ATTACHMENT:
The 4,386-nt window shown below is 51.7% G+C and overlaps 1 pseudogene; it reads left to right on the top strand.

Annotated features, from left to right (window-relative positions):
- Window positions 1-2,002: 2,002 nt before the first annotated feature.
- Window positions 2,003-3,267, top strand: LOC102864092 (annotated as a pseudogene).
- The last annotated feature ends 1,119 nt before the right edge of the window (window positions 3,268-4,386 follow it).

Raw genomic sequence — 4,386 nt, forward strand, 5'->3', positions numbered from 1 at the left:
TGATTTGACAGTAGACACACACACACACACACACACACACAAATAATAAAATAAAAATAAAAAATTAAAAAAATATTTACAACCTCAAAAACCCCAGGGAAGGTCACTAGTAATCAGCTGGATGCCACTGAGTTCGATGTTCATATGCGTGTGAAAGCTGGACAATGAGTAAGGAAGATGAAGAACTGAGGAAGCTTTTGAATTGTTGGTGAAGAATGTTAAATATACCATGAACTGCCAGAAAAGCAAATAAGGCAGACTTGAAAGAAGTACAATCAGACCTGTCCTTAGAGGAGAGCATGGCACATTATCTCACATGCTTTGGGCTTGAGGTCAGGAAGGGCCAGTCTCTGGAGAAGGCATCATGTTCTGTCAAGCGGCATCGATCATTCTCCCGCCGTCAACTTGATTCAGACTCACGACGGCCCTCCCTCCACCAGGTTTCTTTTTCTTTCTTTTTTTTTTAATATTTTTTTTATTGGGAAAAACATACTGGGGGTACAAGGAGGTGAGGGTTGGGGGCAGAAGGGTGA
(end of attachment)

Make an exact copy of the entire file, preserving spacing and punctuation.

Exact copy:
The 4,386-nt window shown below is 51.7% G+C and overlaps 1 pseudogene; it reads left to right on the top strand.

Annotated features, from left to right (window-relative positions):
- Window positions 1-2,002: 2,002 nt before the first annotated feature.
- Window positions 2,003-3,267, top strand: LOC102864092 (annotated as a pseudogene).
- The last annotated feature ends 1,119 nt before the right edge of the window (window positions 3,268-4,386 follow it).

Raw genomic sequence — 4,386 nt, forward strand, 5'->3', positions numbered from 1 at the left:
TGATTTGACAGTAGACACACACACACACACACACACACACAAATAATAAAATAAAAATAAAAAATTAAAAAAATATTTACAACCTCAAAAACCCCAGGGAAGGTCACTAGTAATCAGCTGGATGCCACTGAGTTCGATGTTCATATGCGTGTGAAAGCTGGACAATGAGTAAGGAAGATGAAGAACTGAGGAAGCTTTTGAATTGTTGGTGAAGAATGTTAAATATACCATGAACTGCCAGAAAAGCAAATAAGGCAGACTTGAAAGAAGTACAATCAGACCTGTCCTTAGAGGAGAGCATGGCACATTATCTCACATGCTTTGGGCTTGAGGTCAGGAAGGGCCAGTCTCTGGAGAAGGCATCATGTTCTGTCAAGCGGCATCGATCATTCTCCCGCCGTCAACTTGATTCAGACTCACGACGGCCCTCCCTCCACCAGGTTTCTTTTTCTTTCTTTTTTTTTTAATATTTTTTTTATTGGGAAAAACATACTGGGGGTACAAGGAGGTGAGGGTTGGGGGCAGAAGGGTGA